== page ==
Analysts say Turkey’s Erdoğan likely to run for president

Based on the tallied results from the March 30 local elections in favor of the ruling Justice and Development Party (AK Party), analysts agree that the possibility of Prime Minister Recep Tayyip Erdoğan running for president has increased, although him obtaining an absolute majority is not guaranteed.
According to MetroPOLL Strategic and Social Research Center President Özer Sencar and political analyst and a former minister Gürcan Dağdaş, in order to guarantee the absolute majority Erdoğan needs to form an agreement with the pro-Kurdish Peace and Democracy Party (BDP).

“I believe that with the 45 percent [the AKP] successfully [won] in the local elections, Erdoğan will reconsider running for president,” Sencar told Today’s Zaman. He noted that the chance incumbent President Abdullah Gül would run against Erdoğan is not likely. “Erdoğan will not miss this opportunity … he can reach 51 percent [if he can be convinced to vie for] Kurdish votes and add to his existing 45 percent.”

But Dağdaş, on the other hand, believes that Erdoğan needs more than a margin of 5-6 percent more votes, because Erdoğan’s current 45 percent already includes BDP votes. According to him, in order for Erdoğan to reach an absolute majority, he needs to form a coalition with the BDP, though such an agreement could cause him to lose some of the nationalist vote.

According to Sencar, opposition parties will have to look for a viable alternative candidate to run against Erdoğan in the presidential elections in August. “If such a candidate is found, Erdoğan might be challenged,” Sencar said. He said this candidate must be someone who can be accepted by voters of both the Republican People’s Party (CHP) and the Nationalist Movement Party (MHP) and that he or she should be able to attract the votes of the liberals and the religious within the AK Party. “Erdoğan is likely to run for office, but his election is not guaranteed,” Sencar concluded.

Criticizing Erdoğan for his ruling style, which many believe threatens societal peace in Turkey, Dağdaş said that Erdoğan’s reputation has been damaged at home and abroad because he is unable to embrace all of society. The prime minister used particularly divisive language in his victory speech on Sunday and, according to Dağdaş, he cannot be successful in the elections unless he normalizes Turkey.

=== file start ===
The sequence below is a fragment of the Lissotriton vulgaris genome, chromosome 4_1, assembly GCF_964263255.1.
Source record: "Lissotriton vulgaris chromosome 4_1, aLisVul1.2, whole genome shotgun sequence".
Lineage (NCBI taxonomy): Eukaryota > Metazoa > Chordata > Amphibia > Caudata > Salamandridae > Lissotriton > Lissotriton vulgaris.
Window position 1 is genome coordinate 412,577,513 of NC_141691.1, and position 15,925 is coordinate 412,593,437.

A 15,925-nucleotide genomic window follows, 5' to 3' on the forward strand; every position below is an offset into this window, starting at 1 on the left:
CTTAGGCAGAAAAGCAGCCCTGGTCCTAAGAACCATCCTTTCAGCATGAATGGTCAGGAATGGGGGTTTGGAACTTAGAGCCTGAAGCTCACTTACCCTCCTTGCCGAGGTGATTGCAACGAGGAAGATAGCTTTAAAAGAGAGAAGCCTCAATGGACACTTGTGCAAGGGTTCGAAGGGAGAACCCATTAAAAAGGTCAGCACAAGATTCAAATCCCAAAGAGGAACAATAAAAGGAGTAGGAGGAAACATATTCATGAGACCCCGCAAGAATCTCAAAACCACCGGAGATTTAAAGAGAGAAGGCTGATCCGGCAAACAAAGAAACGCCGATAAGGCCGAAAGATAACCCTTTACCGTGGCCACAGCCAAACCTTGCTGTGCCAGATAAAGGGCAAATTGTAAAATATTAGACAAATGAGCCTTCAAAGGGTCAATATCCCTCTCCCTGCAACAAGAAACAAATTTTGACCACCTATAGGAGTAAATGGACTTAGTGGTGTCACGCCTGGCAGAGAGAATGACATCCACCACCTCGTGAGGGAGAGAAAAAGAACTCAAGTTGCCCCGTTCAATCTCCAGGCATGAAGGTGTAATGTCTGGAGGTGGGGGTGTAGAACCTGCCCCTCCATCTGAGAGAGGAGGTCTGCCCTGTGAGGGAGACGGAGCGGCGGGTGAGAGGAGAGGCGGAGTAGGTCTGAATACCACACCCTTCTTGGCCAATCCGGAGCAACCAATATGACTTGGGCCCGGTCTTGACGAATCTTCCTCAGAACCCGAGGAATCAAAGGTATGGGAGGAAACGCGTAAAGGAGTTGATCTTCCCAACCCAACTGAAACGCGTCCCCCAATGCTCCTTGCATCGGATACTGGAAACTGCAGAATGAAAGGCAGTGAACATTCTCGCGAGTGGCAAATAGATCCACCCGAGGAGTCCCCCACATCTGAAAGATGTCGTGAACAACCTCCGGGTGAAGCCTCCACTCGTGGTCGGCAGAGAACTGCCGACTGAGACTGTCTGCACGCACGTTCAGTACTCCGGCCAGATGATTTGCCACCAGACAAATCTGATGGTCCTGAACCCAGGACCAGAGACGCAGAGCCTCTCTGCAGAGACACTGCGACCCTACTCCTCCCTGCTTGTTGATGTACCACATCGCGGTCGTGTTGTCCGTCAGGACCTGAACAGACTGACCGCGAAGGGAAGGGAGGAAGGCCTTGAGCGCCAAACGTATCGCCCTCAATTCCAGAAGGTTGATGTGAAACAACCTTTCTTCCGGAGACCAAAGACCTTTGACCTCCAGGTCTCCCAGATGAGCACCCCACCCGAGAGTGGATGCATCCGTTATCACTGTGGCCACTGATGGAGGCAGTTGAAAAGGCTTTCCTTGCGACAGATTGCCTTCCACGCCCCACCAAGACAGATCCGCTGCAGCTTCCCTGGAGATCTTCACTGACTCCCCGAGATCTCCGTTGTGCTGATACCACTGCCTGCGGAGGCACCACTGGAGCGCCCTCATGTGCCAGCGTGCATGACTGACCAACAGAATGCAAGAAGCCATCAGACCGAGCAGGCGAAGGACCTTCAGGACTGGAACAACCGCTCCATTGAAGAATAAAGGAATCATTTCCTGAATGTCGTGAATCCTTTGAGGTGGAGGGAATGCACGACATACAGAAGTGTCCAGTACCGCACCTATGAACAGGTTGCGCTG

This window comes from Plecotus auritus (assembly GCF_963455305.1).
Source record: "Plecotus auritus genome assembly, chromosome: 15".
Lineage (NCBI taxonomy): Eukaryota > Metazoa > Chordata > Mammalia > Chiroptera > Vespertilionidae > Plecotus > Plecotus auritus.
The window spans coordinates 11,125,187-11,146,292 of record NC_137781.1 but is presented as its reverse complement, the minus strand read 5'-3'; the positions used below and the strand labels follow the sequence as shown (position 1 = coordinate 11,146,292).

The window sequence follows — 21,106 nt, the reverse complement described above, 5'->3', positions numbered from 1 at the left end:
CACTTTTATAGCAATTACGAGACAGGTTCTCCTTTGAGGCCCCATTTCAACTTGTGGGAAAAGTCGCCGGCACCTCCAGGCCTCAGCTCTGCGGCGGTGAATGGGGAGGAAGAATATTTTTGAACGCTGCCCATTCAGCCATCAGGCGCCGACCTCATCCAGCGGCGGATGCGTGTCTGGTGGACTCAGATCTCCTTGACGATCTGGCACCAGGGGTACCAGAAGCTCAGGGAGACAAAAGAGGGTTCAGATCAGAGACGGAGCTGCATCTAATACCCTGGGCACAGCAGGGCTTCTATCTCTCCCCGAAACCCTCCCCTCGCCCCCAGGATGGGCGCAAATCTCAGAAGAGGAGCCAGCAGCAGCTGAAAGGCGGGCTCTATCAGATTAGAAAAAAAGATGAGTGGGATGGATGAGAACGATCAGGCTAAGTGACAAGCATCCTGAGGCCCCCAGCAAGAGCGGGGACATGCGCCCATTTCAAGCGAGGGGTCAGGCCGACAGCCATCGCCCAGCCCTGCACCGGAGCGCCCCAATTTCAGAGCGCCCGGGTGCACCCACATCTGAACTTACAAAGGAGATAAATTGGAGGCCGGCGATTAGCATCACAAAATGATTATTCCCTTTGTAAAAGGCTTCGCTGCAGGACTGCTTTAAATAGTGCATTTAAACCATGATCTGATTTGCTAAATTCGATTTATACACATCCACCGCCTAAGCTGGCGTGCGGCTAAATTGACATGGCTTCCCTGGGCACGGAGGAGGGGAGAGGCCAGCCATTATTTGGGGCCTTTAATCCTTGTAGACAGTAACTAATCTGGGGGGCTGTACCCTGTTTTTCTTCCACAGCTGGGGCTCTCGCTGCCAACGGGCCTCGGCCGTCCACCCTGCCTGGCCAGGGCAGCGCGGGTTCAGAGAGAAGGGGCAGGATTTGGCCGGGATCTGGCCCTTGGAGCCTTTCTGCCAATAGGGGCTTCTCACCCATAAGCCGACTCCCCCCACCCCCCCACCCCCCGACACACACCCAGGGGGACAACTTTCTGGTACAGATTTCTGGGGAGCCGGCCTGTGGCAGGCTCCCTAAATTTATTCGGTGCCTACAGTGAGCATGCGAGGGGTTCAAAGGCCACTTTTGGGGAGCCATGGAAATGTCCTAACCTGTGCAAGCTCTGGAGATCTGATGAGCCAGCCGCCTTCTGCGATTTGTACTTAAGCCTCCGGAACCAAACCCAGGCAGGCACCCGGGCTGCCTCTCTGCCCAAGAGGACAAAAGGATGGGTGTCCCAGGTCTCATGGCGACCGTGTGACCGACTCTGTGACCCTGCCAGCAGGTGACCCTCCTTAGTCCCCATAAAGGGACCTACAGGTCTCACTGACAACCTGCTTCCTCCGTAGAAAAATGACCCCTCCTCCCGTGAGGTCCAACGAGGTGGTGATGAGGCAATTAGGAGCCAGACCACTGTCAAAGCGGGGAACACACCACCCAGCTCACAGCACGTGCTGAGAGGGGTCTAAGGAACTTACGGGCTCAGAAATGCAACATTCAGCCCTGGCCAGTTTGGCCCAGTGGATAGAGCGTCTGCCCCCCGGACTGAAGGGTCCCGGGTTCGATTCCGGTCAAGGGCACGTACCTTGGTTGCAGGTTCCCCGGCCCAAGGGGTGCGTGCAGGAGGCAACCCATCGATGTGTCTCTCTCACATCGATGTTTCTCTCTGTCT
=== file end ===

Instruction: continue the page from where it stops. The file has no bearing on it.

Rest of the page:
For Dağdaş, the government has been misleading the people in its comparison of Sunday’s election results with local election results from 2009, as opposed to comparing it to the last general elections in 2011. Compared with the 2011 results, the government lost popularity by 5 percentage points, which Dağdaş believes is a result of Erdoğan’s polarizing rhetoric.


About yavuzbaydar

Yavuz Baydar has been an award-winning Turkish journalist, whose professional activity spans nearly four decades. In December 2013, Baydar co-founded the independent media platform, P24, Punto24, to monitor the media sector of Turkey, as well as organizing surveys, and training workshops. Baydar wrote opinion columns, in Turkish, liberal daily Ozgur Dusunce and news site Haberdar, and in English, daily Today's Zaman, on domestic and foreign policy issues related to Turkey, and media matters, until all had to cease publications due to growing political oppression. Currently, he writes regular chronicles for Die Süddeutsche Zeitung, and opinion columns for the Arab Weekly, as well as analysis for Index on Censorship. Baydar blogs with the Huffington Post, sharing his his analysis and views on Turkish politics, the Middle East, Balkans, Europe, U.S-Turkish relations, human rights, free speech, press freedom, history, etc. His opinion articles appeared at the New York Times, the Guardian, El Pais, Svenska Dagbladet, and Al Jazeera English online. Turkey’s first news ombudsman, beginning at Milliyet daily in 1999, Baydar worked in the same role as reader representative until 2014. His work included reader complaints with content, and commentary on media ethics. Working in a tough professional climate had its costs: he was twice forced to leave his job, after his self-critical columns on journalistic flaws and fabricated news stories. Baydar worked as producer and news presenter in Swedish Radio &TV Corp. (SR) Stockholm, Sweden between 1979-1991; as correspondent for Scandinavia and Baltics for Turkish daily Cumhuriyet between 1980-1992, and the BBC World Service, in early 1990's. Returning to Turkey in 1994, he worked as reporter and ediytor for various outlets in print, as well as hosting debate porogrammes in public and private TV channels. Baydar studied informatics, cybernetics and, later, had his journalism ediucatiob in the University of Stockholm. Baydar served as president of the U.S. based International Organizaton of News Ombudsmen (ONO) in 2003. He was a Knight-Wallace Fellow at University of Michigan in 2004. Baydar was given the Special Award of the European Press Prize (EPP), for 'excellence in journalism', along with the Guardian and Der Spiegel in 2014. He won the Umbria Journalism Award in March 2014 and Caravella/Mare Nostrum Prize in 2015; both in Italy. Baydar completed an extensive research on self-censorship, corruption in media, and growing threats over journalism in Turkey as a Shorenstein Fellow at the Kennedy School of Government at Harvard.
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